Sunday, November 28, 2010

Message to bullying victims: God is on your side

Recent headlines have propelled bullying and teen suicide to the forefront.

As a teenager, I was bullied because my father was depressed and sometimes behaved irrationally. Not wanting to be labeled as weak, I never reported any bullying to my parents or to school officials.

Eventually, the harassment got the better of me, and I beat up my tormentor, landing both of us in the principal’s office. For me, a fistfight was my final option. Sadly, many teens today feel suicide — or even homicide — is their only escape.

While my bully made sure everyone knew about my father’s condition, his audience still was relatively small. Today, with e-mail, text messaging, instant messaging and social-networking sites, news travels faster and to a larger audience. (When I browse social-networking sites, I sometimes wonder if people have forgotten that the “www” stands for World Wide Web.) Also, my bully was confined to the school grounds, during school hours. With modern technology, bullying can be constant.

For many young people, their self-worth is defined by other people’s perception of them. This can lead to peer pressure and other dreaded decisions. The tarnishing of a reputation seems irreversible and so monumental to some that they would rather take their own lives than live with the consequences. Others may suffer from depression, anxiety and low self-esteem. Experts believe some students who committed school shootings were victims of bullying.

The U.S. Department of Health and Human Services advises victims to report bullying to an adult, not to fight back or bully others. It also suggests not to show fear or anger — which could encourage further incidents — but to walk away, calmly ask the bully to stop, use humor if possible and avoid situations where bullying is likely to happen.

The Scriptures tell us God created humans in his own image and “God saw all that he had made, and it was very good.” In the Hebrew Bible, the psalmist says, “I will praise [God] because I have been remarkably and wonderfully made.” Songwriter Jeff Slaughter expresses it this way: “I am who the great I am says I am.” In other words, God made me, he says I am good, and his opinion of me is the only one that counts.

It is unlikely that we ever will eradicate bullies, but if young people can embrace this biblical principal, they essentially can render bullies powerless.

Friday, November 12, 2010

Like father, like son? It doesn’t always work out in the ministry

Evangelist Billy Graham recently celebrated his 92nd birthday.

The renowned evangelist has virtually vanished from the public eye, handing his ministry to son Franklin Graham. Since taking up the mantle, the younger Graham has made some controversial statements that show he is not his father.

Succession from founding father to child is common in Christian ministries.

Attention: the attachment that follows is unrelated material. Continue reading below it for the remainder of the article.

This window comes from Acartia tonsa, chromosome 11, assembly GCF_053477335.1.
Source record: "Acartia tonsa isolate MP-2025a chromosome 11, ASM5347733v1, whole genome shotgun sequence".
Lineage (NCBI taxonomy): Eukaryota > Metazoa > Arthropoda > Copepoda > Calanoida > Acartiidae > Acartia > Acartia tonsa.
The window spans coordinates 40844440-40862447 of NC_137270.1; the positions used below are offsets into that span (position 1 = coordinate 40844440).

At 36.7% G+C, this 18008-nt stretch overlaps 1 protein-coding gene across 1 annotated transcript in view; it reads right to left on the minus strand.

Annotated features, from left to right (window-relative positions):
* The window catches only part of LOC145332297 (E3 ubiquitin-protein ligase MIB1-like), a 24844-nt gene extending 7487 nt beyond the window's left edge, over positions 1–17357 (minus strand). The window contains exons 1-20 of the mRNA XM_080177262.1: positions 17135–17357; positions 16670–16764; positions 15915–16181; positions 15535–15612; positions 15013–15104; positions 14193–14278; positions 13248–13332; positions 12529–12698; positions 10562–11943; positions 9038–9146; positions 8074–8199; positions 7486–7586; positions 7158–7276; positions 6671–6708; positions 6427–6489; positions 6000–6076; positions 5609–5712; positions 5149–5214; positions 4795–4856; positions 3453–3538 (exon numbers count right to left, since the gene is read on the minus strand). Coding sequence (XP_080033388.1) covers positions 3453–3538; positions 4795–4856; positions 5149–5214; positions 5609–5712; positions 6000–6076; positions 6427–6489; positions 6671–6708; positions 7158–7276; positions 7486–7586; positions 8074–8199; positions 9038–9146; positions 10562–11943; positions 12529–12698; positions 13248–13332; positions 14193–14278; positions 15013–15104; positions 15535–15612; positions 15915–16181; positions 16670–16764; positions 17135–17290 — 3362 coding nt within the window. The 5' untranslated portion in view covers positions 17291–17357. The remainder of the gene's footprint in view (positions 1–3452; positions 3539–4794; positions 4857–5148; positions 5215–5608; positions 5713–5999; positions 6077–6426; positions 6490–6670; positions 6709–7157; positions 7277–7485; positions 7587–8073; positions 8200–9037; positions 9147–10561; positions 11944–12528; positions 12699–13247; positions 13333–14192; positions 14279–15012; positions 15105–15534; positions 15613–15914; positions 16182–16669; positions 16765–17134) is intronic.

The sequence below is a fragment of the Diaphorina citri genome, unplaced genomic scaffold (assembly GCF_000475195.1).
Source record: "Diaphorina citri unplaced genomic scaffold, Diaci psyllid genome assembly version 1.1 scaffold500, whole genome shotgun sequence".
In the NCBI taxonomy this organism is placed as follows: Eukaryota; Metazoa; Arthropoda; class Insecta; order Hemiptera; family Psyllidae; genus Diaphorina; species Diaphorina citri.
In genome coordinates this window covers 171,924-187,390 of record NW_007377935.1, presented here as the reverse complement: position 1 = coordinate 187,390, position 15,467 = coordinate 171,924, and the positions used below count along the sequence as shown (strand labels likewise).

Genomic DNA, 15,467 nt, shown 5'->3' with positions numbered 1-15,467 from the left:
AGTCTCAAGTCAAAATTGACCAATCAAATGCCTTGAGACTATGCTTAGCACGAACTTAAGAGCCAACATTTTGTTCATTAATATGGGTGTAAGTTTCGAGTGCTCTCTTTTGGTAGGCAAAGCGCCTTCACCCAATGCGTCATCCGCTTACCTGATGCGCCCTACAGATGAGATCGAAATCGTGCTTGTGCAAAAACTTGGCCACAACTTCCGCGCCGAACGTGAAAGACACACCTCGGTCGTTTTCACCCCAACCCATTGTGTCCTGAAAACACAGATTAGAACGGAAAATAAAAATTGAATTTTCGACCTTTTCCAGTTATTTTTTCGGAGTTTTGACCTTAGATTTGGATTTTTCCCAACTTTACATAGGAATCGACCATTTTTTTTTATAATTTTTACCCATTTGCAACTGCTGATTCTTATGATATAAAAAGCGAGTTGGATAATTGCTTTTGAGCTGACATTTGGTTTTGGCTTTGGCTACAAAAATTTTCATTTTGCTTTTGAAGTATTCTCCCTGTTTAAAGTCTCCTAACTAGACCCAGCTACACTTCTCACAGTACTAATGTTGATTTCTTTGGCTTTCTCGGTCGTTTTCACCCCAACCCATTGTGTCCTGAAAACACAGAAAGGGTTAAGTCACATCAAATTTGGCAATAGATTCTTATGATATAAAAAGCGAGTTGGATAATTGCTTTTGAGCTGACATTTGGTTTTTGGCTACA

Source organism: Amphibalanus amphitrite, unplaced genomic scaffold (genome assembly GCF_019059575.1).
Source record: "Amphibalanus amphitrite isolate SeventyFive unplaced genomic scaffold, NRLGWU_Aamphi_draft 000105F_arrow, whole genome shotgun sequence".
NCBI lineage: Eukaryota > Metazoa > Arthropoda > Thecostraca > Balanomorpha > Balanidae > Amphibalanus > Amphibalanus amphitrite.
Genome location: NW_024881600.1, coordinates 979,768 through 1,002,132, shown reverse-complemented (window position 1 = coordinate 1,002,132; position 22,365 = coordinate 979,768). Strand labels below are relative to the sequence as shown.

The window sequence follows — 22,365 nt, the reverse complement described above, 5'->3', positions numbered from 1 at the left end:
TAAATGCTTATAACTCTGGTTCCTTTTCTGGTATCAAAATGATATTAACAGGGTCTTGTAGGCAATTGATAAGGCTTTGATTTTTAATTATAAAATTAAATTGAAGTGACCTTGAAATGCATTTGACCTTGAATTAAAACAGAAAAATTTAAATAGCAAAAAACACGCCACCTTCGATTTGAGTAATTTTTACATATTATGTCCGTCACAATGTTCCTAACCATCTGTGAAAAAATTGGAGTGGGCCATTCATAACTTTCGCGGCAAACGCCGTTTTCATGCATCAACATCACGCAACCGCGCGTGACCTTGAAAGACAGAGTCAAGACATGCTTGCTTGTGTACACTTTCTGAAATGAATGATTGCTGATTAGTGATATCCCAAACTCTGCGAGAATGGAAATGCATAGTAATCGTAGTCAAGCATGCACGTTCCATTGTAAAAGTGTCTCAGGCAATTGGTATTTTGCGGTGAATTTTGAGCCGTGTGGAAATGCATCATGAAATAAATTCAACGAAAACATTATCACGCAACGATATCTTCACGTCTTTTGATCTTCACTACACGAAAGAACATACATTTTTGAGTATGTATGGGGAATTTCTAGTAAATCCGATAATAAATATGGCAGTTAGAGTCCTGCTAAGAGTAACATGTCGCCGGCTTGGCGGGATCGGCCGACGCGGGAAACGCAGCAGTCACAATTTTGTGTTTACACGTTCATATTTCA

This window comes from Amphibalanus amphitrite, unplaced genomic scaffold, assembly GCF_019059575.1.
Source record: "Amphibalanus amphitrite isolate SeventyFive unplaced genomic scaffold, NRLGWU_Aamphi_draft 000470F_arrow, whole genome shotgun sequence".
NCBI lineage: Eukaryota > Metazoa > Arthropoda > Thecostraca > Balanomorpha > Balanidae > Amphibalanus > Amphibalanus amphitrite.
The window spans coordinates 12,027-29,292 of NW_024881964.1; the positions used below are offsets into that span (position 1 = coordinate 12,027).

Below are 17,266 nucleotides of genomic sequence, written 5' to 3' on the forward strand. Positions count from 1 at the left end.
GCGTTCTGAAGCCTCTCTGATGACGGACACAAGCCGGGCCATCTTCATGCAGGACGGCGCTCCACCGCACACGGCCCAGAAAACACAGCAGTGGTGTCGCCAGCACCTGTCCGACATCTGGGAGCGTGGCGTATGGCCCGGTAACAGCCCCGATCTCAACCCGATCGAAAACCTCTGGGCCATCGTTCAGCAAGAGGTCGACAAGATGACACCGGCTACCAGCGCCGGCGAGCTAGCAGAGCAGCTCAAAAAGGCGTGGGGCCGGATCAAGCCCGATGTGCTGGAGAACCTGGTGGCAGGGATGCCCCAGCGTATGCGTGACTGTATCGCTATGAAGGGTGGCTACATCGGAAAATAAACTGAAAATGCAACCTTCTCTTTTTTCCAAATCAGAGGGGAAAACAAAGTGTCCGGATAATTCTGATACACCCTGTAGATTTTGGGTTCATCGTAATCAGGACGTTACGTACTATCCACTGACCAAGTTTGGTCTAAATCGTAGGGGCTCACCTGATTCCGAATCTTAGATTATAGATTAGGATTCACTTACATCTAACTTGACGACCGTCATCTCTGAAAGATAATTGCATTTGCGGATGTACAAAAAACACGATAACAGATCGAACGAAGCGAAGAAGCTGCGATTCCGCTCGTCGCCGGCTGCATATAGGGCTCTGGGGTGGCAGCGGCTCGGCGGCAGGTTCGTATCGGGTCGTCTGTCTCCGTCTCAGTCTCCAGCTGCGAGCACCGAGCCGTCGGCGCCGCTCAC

Robert H. Schuller, known for the weekly broadcast “Hour of Power,” turned over the Crystal Cathedral pulpit to his son and then his daughter. Televangelist Joel Osteen inherited Houston’s Lakewood Church and its TV ministry from his late father, John Osteen. Jerry Falwell Sr.’s sons, Jonathan and Jerry Jr., took over leadership of Thomas Road Baptist Church and Liberty University, respectively, after his death.

Preachers’ children often are exposed to the challenges of the ministry and can receive invaluable insight from being around their parents. They thus tend to be suitable candidates for succession.

Family-line succession also is biblical. In the Hebrew Scriptures, the high priest of Israel was to be a descendant of Aaron, the brother of the prophet Moses. Aaron was succeeded by a son, Eleazar, and the trend continued for several generations.

Celebrity ministries often benefit from family succession because they tend to be personality-driven. Having a person familiar with the organization’s leadership style, who has similar personality traits, can provide stability for continued success.

The main problem with family-line succession is descendants often are expected to continue their parents’ vision rather than develop their own.

Schuller’s son retired after disagreements with his father about what Schuller Sr. described as “different ideas as to the direction and the vision for [the] ministry.” Schuller Sr. relinquished leadership but never gave up control. The congregation recently filed for bankruptcy and many attribute the diminishing success of “Hour of Power” to the church’s inability to find a comparable replacement for Schuller Sr. His daughter now is senior pastor.

Joel Osteen took over after his dad’s death and critics note that his message deviated sharply from his father’s. John Osteen’s preaching style was more aligned with the Pentecostal charismatic movement while his son often is accused of being more of a self-help speaker. Still, the younger Osteen has increased his father’s flock almost fivefold and developed his own brand.

There never will be another Billy Graham. To expect otherwise may be unrealistic. The challenges of a new generation dictate the need for new leadership. Family-line succession can help preserve the spirit of a ministry, but new leaders should be allowed to bring new ideas and directions.